FOR reasons not sufficiently well known, sports items hardly ever make front page news. But there are times when this is simply inescapable — and this is one of those, when Saint Lucia’s very own and lone international athletics star has done it, yet again.
For a third consecutive time, Levern Spencer has won the top prize in the Women’s High Jump division of the Central American and Caribbean Games. In 2010 she won her first Gold in Mayaguez and her second came in Veracruz in 2014.
After placing third in the Commonwealth Games in New Delhi in 2010, she again placed third in Glasgow in 2014 – and earlier this year she won her first Gold for Saint Lucia and the Caribbean on the Gold Coast in Australia.
Same with the Pan American Games: she won the Bronze Medal in Rio in 2007 and all of eight years later she won the top prize, taking home the Gold in 2015 in Toronto.
In the CAC Championships, her record is even longer and better, winning Gold six times in 2001 (Guatemala), 2005 (Nassau), 2008 (Cali), 2009 (Havana), 2011 (Mayaguez) and 2013 (Morelia).
Levern also has other less-known regional and international records, such as: representing The Americas and winning the Bronze Medal at the World Youth Championships in Dobrecen in 2001; and winning another Bronze at the Continental Cup (which was shared with a joint winner).
This time around, Levern has virtually inscribed her name in Central American and Caribbean sports history by becoming the first and only Caribbean woman to have won the Gold three times in a row in this category – in 2010 in Mayaguez, in 2014 in Veracruz and this time in Cartagena.
She’s not been that lucky at the Olympics, three of which Levern attended and placing in the top 12 in each of her outings, with a best placing of sixth in Rio in 2016. But, as things stand now, there’s nothing to prevent the little high-jumping lady from attending her fourth Olympic Games in Tokyo in 2020.
There’s not much that hasn’t been said about Levern in the two decades since she has been participating in international competition.
She is so accustomed of winning at home that it’s even been suggested that the annual ‘Sportswoman of the Year’ award should simply be named after Levern.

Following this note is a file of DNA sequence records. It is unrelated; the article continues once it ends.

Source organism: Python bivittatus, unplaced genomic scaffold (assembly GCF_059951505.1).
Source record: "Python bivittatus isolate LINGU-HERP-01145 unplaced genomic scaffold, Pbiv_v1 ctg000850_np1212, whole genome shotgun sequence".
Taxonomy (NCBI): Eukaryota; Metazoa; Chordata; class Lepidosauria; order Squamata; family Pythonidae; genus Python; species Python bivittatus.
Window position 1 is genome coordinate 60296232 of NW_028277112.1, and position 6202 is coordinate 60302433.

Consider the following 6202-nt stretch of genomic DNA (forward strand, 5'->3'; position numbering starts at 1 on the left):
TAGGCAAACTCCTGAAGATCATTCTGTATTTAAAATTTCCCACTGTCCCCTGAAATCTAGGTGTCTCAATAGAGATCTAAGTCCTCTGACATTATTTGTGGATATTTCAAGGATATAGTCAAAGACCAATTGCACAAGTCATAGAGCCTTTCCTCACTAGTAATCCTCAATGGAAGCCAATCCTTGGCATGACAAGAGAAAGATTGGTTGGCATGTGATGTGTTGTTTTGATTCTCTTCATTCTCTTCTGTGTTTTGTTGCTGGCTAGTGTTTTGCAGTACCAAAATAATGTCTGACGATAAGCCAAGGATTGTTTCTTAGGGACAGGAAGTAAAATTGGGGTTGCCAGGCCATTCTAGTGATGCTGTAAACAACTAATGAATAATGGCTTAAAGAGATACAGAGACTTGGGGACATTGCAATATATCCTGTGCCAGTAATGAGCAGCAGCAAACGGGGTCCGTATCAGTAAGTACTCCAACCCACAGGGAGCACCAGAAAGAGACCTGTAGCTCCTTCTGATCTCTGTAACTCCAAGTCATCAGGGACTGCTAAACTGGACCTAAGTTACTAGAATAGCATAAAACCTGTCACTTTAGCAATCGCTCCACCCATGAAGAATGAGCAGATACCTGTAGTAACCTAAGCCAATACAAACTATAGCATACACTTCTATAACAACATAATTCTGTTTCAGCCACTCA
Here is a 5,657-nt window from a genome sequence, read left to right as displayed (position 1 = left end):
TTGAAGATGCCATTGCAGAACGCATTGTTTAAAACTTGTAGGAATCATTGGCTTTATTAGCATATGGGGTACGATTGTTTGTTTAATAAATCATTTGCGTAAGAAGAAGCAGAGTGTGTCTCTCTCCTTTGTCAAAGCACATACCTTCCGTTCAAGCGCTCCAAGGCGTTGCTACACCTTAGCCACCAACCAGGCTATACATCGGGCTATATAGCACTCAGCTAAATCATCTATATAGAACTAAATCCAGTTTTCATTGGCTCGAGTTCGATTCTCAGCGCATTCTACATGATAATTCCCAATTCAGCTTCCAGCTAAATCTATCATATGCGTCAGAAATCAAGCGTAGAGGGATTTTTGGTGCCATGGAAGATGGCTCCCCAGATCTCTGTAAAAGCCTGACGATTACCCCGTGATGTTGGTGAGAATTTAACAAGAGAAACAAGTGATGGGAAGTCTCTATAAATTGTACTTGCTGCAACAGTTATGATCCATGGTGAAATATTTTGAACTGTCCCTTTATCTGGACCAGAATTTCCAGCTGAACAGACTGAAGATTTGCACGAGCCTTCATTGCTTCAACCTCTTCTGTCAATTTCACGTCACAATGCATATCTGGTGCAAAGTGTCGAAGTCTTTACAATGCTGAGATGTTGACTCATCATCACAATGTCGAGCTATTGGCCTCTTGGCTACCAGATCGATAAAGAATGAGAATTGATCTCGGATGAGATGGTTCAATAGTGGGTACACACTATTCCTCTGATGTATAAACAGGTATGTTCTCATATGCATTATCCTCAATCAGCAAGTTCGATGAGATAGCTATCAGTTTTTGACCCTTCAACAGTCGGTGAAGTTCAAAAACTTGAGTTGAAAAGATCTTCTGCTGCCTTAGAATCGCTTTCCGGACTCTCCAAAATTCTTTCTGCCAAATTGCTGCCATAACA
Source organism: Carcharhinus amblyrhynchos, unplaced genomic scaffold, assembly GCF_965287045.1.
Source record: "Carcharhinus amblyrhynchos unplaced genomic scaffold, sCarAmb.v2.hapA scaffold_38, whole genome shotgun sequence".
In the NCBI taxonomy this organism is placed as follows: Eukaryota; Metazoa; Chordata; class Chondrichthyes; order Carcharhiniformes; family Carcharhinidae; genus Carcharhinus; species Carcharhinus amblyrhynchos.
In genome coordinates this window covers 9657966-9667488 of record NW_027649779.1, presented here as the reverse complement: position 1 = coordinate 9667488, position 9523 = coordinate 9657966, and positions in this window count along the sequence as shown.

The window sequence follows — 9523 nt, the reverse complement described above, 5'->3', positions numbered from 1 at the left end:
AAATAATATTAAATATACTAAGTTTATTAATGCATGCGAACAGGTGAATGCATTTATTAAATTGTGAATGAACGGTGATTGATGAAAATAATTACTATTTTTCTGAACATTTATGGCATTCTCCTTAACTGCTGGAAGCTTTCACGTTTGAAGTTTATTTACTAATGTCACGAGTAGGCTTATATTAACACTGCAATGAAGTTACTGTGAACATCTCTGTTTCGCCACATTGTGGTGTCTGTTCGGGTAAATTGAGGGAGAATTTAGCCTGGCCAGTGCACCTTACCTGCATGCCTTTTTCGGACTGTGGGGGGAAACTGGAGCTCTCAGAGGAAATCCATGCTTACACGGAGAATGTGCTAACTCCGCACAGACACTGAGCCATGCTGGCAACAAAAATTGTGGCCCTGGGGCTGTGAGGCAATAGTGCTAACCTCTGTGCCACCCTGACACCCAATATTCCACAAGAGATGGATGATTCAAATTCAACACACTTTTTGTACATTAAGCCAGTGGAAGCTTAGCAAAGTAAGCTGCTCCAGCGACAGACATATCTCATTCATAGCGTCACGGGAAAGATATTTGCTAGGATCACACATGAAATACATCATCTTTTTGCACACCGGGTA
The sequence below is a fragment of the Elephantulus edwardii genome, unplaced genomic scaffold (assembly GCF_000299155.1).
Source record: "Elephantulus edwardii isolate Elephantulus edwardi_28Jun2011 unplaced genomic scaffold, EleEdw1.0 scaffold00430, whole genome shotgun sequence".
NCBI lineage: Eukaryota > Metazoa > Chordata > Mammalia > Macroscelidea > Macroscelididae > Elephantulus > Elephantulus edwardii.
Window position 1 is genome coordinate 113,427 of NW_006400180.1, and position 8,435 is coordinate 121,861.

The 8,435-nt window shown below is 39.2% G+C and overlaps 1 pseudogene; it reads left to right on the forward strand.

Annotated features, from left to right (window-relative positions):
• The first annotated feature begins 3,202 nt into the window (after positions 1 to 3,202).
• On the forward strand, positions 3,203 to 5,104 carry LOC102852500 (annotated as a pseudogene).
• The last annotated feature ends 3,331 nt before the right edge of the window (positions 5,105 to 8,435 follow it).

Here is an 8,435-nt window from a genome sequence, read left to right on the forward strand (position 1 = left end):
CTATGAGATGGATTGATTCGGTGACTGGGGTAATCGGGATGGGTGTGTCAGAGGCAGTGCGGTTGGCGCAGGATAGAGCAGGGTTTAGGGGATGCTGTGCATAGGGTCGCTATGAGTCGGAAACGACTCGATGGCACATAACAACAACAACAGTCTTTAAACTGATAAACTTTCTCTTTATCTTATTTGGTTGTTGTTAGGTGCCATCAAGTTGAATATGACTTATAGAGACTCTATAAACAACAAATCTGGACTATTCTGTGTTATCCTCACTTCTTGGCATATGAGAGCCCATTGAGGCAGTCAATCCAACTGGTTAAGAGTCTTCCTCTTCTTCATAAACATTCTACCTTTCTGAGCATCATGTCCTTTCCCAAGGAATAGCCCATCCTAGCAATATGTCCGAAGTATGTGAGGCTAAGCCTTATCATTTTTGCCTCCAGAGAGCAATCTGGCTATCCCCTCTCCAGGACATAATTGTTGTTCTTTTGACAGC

Levern is quickly becoming more than just a Saint Lucian star: the entire Caribbean has grown to count on her bringing home the bacon whenever and wherever she ends-up being the lone regional athlete flying the CARICOM and OECS flags on the continental and international circuits.
Levern Spencer has undoubtedly been the best sporting news for Saint Lucia in the past two decades, making every saint Lucian proud, at home and abroad, with her every accomplishment.
Saint Lucia and Saint Lucians continue to bask in the sunshine of the glory her victories continue to bring.
Saint Lucia has been good to her: she has received a national award as the holder of a Saint Lucia Medal of Honour (Silver) for her contribution to sports and her role as someone all young Saint Lucians should look up to. She has also won more awards – which she earned on the tracks and fields – than anyone can remember. She continues to be showered with gifts of various sorts for her every win – and that’s very good.
But when Levern is looked at alongside other athletes representing other countries and when we see how other countries have treated athletes who didn’t or haven’t won as much and over such a long time as Levern, the time might just have come for Saint Lucia to make that one long-term, full-time investment reward that will forever signify how her country feels about her.
We will not here even suggest what that permanent award or reward could or should be. That is not our role. But what we can do is to make that call and hope that it resonates in the right places.
And we have not only made her latest achievement our fitting front page item. This editorial too was written by her latest feat.
Long Live Levern!